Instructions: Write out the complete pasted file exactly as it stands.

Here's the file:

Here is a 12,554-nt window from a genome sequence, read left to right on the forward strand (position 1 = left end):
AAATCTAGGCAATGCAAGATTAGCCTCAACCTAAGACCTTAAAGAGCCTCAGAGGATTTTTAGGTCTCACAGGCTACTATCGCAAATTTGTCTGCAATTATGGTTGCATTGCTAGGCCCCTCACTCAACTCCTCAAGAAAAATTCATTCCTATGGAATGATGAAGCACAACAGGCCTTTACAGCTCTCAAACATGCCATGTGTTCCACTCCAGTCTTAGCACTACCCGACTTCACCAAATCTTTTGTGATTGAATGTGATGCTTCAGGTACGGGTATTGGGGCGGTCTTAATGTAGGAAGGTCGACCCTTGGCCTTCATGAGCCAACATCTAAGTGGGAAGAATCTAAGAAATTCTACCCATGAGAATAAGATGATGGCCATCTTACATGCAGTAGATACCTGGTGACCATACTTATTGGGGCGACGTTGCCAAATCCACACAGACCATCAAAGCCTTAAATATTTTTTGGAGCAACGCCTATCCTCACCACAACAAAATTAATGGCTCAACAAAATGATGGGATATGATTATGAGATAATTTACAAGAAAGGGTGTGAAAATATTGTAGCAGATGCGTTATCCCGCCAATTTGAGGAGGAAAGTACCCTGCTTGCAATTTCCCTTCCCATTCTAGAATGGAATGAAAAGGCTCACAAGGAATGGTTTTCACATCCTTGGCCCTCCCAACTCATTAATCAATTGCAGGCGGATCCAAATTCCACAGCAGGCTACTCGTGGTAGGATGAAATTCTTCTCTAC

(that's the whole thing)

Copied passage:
Here is a 12,554-nt window from a genome sequence, read left to right on the forward strand (position 1 = left end):
AAATCTAGGCAATGCAAGATTAGCCTCAACCTAAGACCTTAAAGAGCCTCAGAGGATTTTTAGGTCTCACAGGCTACTATCGCAAATTTGTCTGCAATTATGGTTGCATTGCTAGGCCCCTCACTCAACTCCTCAAGAAAAATTCATTCCTATGGAATGATGAAGCACAACAGGCCTTTACAGCTCTCAAACATGCCATGTGTTCCACTCCAGTCTTAGCACTACCCGACTTCACCAAATCTTTTGTGATTGAATGTGATGCTTCAGGTACGGGTATTGGGGCGGTCTTAATGTAGGAAGGTCGACCCTTGGCCTTCATGAGCCAACATCTAAGTGGGAAGAATCTAAGAAATTCTACCCATGAGAATAAGATGATGGCCATCTTACATGCAGTAGATACCTGGTGACCATACTTATTGGGGCGACGTTGCCAAATCCACACAGACCATCAAAGCCTTAAATATTTTTTGGAGCAACGCCTATCCTCACCACAACAAAATTAATGGCTCAACAAAATGATGGGATATGATTATGAGATAATTTACAAGAAAGGGTGTGAAAATATTGTAGCAGATGCGTTATCCCGCCAATTTGAGGAGGAAAGTACCCTGCTTGCAATTTCCCTTCCCATTCTAGAATGGAATGAAAAGGCTCACAAGGAATGGTTTTCACATCCTTGGCCCTCCCAACTCATTAATCAATTGCAGGCGGATCCAAATTCCACAGCAGGCTACTCGTGGTAGGATGAAATTCTTCTCTAC